Thus he baked cakes of clay to choke the barking of Cerberian conscience. But it would growl notwithstanding.


The boy's spirit was sinking; but Hugh did not or would not see it. His step grew less elastic. He became more listless, more like his former self—sauntering about with his hands in his pockets. And Hugh, of course, found himself caring less about him; for the thought of him, rousing as it did the sense of his own neglect, had become troublesome. Sometimes he even passed poor Harry without speaking to him.


Gradually, however, he grew still further into the favour of Mr. Arnold, until he seemed to have even acquired some influence with him. Mr. Arnold would go out riding with them himself sometimes, and express great satisfaction, not only with the way Harry sat his pony, for which he accorded Hugh the credit due to him, but with the way in which Hugh managed his own horse as well. Mr. Arnold was a good horseman, and his praise was especially grateful to Hugh, because Euphra was always near, and always heard it. I fear, however, that his progress in the good graces of Mr. Arnold, was, in a considerable degree, the result of the greater anxiety to please, which sprung from the consciousness of not deserving approbation. Pleasing was an easy substitute for well-doing. Not acceptable to himself, he had the greater desire to be acceptable to others; and so reflect the side-beams of a false approbation on himself—who needed true light and would be ill-provided for with any substitute. For a man who is received as a millionaire can hardly help feeling like one at times, even if he knows he has overdrawn his banker's account. The necessity to Hugh's nature of feeling right, drove him to this false mode of producing the false impression. If one only wants to feel virtuous, there are several royal roads to that end. But, fortunately, the end itself would be unsatisfactory if gained; while not one of these roads does more than pretend to lead even to that land of delusion.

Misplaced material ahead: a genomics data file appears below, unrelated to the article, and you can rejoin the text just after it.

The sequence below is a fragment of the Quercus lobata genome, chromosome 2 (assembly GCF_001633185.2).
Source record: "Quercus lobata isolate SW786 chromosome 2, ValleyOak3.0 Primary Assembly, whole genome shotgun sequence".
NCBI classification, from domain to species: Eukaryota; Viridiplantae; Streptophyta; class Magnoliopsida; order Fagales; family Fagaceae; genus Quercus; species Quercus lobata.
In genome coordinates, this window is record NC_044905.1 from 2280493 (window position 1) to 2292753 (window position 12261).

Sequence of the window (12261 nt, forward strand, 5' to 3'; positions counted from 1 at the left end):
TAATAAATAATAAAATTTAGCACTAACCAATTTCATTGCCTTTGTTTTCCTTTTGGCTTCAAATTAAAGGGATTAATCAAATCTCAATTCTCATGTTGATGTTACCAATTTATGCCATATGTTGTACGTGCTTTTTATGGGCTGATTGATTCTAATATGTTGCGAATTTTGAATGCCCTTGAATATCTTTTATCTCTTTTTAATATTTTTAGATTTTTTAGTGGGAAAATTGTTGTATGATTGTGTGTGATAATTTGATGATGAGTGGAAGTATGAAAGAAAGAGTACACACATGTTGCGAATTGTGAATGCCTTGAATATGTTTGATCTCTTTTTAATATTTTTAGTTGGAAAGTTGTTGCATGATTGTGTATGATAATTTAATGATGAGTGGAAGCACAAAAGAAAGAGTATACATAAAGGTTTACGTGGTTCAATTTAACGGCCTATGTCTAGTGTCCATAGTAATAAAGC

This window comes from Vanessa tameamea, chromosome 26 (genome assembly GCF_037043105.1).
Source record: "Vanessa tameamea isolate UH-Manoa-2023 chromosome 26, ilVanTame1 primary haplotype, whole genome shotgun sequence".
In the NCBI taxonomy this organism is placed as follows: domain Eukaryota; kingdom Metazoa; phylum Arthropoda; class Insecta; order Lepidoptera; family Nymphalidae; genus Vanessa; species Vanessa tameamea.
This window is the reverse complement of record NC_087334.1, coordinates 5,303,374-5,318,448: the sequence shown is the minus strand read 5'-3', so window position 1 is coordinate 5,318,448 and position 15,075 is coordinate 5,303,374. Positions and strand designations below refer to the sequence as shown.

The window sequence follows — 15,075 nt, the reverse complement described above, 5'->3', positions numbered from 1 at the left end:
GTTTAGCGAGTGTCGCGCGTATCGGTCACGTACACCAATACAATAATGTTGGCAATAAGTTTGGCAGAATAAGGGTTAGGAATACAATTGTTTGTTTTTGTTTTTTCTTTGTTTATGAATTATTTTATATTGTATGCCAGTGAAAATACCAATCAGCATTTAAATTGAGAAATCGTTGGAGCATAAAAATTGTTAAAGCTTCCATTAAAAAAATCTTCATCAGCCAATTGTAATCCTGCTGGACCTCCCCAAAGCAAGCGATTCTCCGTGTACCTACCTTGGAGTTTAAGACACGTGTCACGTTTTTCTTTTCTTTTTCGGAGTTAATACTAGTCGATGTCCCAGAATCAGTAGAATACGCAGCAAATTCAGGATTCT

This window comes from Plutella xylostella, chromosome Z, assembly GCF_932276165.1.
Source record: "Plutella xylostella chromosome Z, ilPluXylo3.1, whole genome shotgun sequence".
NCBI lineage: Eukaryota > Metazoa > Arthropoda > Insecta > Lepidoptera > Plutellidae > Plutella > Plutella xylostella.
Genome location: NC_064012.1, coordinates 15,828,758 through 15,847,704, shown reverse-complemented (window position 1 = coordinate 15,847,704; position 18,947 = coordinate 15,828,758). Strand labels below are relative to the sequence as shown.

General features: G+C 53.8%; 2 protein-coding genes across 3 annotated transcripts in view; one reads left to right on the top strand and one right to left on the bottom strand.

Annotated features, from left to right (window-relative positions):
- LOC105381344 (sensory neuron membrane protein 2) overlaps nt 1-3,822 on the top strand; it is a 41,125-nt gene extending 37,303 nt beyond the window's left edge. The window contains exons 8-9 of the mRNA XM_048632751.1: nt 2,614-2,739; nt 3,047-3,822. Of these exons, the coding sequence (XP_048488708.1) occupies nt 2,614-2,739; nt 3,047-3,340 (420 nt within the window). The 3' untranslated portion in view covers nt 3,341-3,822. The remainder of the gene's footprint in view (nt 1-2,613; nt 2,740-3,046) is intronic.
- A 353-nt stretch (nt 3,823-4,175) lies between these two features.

The reaction in Hugh's mind was sometimes torturing enough. But he had not strength to resist Euphra, and so reform.


Well or ill done, at length his translation was finished. So was Euphra's. They exchanged papers for a private reading first; and arranged to meet afterwards, in order to compare criticisms.